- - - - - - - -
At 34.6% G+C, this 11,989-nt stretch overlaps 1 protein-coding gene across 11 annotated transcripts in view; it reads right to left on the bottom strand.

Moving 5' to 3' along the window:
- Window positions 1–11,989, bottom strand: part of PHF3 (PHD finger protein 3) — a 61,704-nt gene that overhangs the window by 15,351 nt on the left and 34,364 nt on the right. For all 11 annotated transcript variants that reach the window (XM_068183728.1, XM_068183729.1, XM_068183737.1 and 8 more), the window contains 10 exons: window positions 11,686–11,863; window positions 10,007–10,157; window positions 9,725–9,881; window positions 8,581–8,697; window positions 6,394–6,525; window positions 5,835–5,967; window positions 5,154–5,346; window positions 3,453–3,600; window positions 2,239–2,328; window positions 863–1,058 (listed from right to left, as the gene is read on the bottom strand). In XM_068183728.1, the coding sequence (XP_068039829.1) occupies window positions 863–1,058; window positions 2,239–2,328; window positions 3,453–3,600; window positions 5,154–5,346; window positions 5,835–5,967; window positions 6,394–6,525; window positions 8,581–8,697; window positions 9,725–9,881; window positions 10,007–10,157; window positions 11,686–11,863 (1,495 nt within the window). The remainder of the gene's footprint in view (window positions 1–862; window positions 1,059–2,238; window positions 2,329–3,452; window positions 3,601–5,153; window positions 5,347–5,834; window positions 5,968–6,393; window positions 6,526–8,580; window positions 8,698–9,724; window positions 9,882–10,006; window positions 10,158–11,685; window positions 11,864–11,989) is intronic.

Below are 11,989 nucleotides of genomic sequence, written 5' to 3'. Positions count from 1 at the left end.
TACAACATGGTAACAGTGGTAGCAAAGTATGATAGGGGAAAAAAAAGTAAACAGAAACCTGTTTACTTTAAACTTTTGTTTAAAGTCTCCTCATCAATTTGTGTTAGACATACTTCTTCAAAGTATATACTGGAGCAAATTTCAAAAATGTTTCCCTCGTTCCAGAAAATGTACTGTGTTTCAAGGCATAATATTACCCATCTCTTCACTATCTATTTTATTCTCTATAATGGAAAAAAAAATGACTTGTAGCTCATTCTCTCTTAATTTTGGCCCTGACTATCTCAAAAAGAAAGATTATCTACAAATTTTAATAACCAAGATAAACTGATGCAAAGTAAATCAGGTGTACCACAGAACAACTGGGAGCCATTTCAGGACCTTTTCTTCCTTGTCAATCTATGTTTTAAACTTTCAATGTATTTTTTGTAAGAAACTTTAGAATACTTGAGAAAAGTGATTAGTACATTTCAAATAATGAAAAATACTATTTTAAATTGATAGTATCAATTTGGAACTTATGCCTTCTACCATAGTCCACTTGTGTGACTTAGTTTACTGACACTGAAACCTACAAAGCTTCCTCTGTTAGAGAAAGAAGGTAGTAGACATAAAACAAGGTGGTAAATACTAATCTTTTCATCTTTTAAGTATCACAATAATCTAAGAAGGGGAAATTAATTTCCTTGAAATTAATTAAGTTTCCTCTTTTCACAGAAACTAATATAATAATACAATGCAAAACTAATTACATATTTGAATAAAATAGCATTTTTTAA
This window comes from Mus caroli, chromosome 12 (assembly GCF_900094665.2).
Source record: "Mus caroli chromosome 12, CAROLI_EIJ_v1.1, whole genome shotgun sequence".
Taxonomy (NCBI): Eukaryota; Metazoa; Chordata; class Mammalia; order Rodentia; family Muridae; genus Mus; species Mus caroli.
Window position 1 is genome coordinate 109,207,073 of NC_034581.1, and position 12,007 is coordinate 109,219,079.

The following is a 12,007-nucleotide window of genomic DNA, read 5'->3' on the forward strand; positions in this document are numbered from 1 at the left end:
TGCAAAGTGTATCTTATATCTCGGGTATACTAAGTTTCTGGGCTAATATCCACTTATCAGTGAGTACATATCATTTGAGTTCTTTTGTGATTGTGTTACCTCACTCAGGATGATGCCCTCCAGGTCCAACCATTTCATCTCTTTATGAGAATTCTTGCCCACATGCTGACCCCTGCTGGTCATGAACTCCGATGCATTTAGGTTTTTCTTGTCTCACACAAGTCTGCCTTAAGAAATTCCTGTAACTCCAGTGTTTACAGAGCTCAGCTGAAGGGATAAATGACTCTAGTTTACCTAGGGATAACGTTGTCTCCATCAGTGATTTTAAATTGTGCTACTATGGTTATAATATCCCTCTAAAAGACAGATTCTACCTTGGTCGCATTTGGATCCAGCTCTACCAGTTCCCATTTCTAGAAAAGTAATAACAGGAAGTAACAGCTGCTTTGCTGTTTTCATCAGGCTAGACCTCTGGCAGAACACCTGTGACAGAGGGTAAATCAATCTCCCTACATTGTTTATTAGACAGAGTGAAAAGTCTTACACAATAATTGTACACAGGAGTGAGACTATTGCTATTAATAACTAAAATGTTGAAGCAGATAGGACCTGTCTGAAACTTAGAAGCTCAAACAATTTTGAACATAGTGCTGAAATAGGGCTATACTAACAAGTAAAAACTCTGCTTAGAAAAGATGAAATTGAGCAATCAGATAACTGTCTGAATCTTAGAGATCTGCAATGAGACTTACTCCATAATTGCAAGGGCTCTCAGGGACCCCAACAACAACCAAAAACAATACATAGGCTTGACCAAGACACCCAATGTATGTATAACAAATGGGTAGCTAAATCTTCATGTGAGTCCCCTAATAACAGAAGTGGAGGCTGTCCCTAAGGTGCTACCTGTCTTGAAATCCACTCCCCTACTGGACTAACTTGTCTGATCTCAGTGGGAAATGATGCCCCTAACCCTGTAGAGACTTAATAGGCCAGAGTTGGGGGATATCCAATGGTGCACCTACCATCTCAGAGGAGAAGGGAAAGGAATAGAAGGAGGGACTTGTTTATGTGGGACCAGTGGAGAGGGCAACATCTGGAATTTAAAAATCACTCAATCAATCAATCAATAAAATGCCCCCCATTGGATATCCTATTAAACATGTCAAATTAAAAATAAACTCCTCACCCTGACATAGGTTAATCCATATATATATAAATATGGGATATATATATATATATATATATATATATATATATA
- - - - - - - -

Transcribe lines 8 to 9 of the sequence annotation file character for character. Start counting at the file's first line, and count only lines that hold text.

Taxonomy (NCBI): Eukaryota; Metazoa; Chordata; class Mammalia; order Rodentia; family Muridae; genus Mus; species Mus caroli.
Window position 1 is genome coordinate 109,207,073 of NC_034581.1, and position 12,007 is coordinate 109,219,079.